8 November 2016
Stockport Green Party supports the efforts to ‘Stop the A6-M60 Bypass and save Stockport’s beautiful Goyt Valley and green spaces’.
Stockport Council will decide in spring 2017 whether to go ahead with a bid for up to £600 million from the Government to build the four-mile A6 to M60 Bypass. Stockport Green Party urges Stockport Council not to proceed with the road funding bid.
The dual-carriageway will devastate one of Stockport’s treasures, the Lower Goyt Valley, as well as the beautiful Poise Brook Valley and green spaces in Offerton, Hazel Grove and Lower Bredbury.
Along the route, residents’ quality of life will suffer from noise, disturbance, visual intrusion and increased pollution.
The Bypass itself is likely to be plagued by congestion. Roads leading to it will be jammed at peak hours.
Yet many councillors including those from areas along the route intend to support the Bypass. We have very little time left to stop them voting to commit a terrible act of vandalism.
Please sign the petition using the link below and ask your friends to add their support.
The Council has for the past year been working on a “study” for the first stage of a Business Case which would be needed to bid for Government money to build the road. The discussion and vote in Council will happen after this study has been completed.
The Lower Goyt Valley is one of the Stockport’s treasures. Putting a massive road through it would be a horrendous self-inflicted wound upon the borough.
The bypass would be a four-and-a-half mile dual-carriageway extension of the A6-to-Manchester Airport “relief road”, which is already under construction. It’s the latest in a series of new roads claimed to sort out the terrible congestion south of Manchester. The bypass would cost a huge £580 million!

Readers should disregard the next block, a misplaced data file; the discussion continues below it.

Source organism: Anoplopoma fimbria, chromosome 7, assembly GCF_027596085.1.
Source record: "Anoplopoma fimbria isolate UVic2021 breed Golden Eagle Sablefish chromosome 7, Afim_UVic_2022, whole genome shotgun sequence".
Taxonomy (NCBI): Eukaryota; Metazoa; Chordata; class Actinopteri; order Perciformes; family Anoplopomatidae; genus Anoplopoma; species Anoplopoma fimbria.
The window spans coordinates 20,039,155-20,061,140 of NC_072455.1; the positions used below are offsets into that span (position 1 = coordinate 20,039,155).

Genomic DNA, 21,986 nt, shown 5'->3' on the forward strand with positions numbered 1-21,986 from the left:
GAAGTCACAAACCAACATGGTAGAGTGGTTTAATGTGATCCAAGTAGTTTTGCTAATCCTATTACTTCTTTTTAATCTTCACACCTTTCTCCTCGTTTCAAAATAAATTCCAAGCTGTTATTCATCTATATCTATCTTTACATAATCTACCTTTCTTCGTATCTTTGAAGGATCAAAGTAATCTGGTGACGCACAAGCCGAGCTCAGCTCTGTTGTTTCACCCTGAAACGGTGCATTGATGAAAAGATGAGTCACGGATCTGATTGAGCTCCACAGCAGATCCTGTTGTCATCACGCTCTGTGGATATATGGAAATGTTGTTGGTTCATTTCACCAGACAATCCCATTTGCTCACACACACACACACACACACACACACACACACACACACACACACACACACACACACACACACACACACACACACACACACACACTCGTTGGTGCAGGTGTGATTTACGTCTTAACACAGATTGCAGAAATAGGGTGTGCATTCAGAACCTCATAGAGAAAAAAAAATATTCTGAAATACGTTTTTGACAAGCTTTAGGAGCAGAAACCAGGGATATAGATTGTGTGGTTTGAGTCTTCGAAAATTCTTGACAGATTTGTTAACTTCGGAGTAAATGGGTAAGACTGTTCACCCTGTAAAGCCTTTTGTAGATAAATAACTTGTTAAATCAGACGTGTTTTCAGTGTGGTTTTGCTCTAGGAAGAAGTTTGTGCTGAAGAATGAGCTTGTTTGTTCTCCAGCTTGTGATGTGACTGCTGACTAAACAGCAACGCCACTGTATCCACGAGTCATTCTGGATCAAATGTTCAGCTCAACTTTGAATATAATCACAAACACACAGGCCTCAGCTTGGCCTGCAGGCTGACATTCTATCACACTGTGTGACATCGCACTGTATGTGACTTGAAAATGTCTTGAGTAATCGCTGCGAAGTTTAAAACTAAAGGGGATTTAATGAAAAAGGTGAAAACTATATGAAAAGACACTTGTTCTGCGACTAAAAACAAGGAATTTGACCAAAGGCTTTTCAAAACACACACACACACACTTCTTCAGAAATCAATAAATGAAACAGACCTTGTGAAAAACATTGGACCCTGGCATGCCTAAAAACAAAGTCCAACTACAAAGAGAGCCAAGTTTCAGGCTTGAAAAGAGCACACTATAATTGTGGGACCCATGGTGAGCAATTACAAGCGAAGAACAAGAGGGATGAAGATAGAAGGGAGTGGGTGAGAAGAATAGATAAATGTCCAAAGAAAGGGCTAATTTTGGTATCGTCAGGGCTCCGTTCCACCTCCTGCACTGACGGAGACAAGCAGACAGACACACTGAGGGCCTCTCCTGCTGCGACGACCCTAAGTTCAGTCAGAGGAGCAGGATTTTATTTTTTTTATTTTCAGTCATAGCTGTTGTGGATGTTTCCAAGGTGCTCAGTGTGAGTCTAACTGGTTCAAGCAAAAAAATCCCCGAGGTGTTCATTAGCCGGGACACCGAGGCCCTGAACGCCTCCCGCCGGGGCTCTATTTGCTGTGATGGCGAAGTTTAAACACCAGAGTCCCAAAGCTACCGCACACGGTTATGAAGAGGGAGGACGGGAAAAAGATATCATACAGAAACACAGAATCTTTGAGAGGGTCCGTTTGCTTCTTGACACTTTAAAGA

Greens believe that the by-pass will result in more traffic problems. The combined bypass and relief road will draw in drivers from the M56, A34, M60 and A6. To deter drivers from switching from the motorways to avoid jams, junctions along the new roads will be designed to be slow and traffic- signal controlled. These slow junctions are likely to create rush-hour blockages, such as those that occur regularly on the A34 at Handforth Dean, with the traffic likely to return to existing routes. Some modest short-term improvements may be achieved on some local roads but in the longer term the bypass could end up a horrendously costly and damaging failure. The jams caused by the M60 in Bredbury demonstrate the unintended consequences that new roads can create.
There are many reasons why the road will be bad for drivers and the local communities.
In the view of SGP the construction of yet another road is totally unnecessary. Green party transport policy states that funding that at present is used for road building will be diverted for the reduction of excessive speeds on local streets and the reallocation of road space away from cars, with the aim of making all streets places which all people feel able to use, would come from funding that at present is used for road building.
There would be no new road building or widening schemes implemented except for essential access. A review of all proposed schemes would be eventually undertaken once the necessary measures, as outlined below, have been introduced, with the assumption that these will then be all deemed unnecessary.
Further details of the Green Party Transport Policy can be found here -
The aims of the transport policy include:
Greens believe that the current ‘Car culture’ needs to be addressed. Cars are currently seen as the primary means of transport by many people. The Green Party will work at all levels to alter this perception, by providing information on the problems and real costs of their use, and by improving the perception of all more sustainable methods of transport.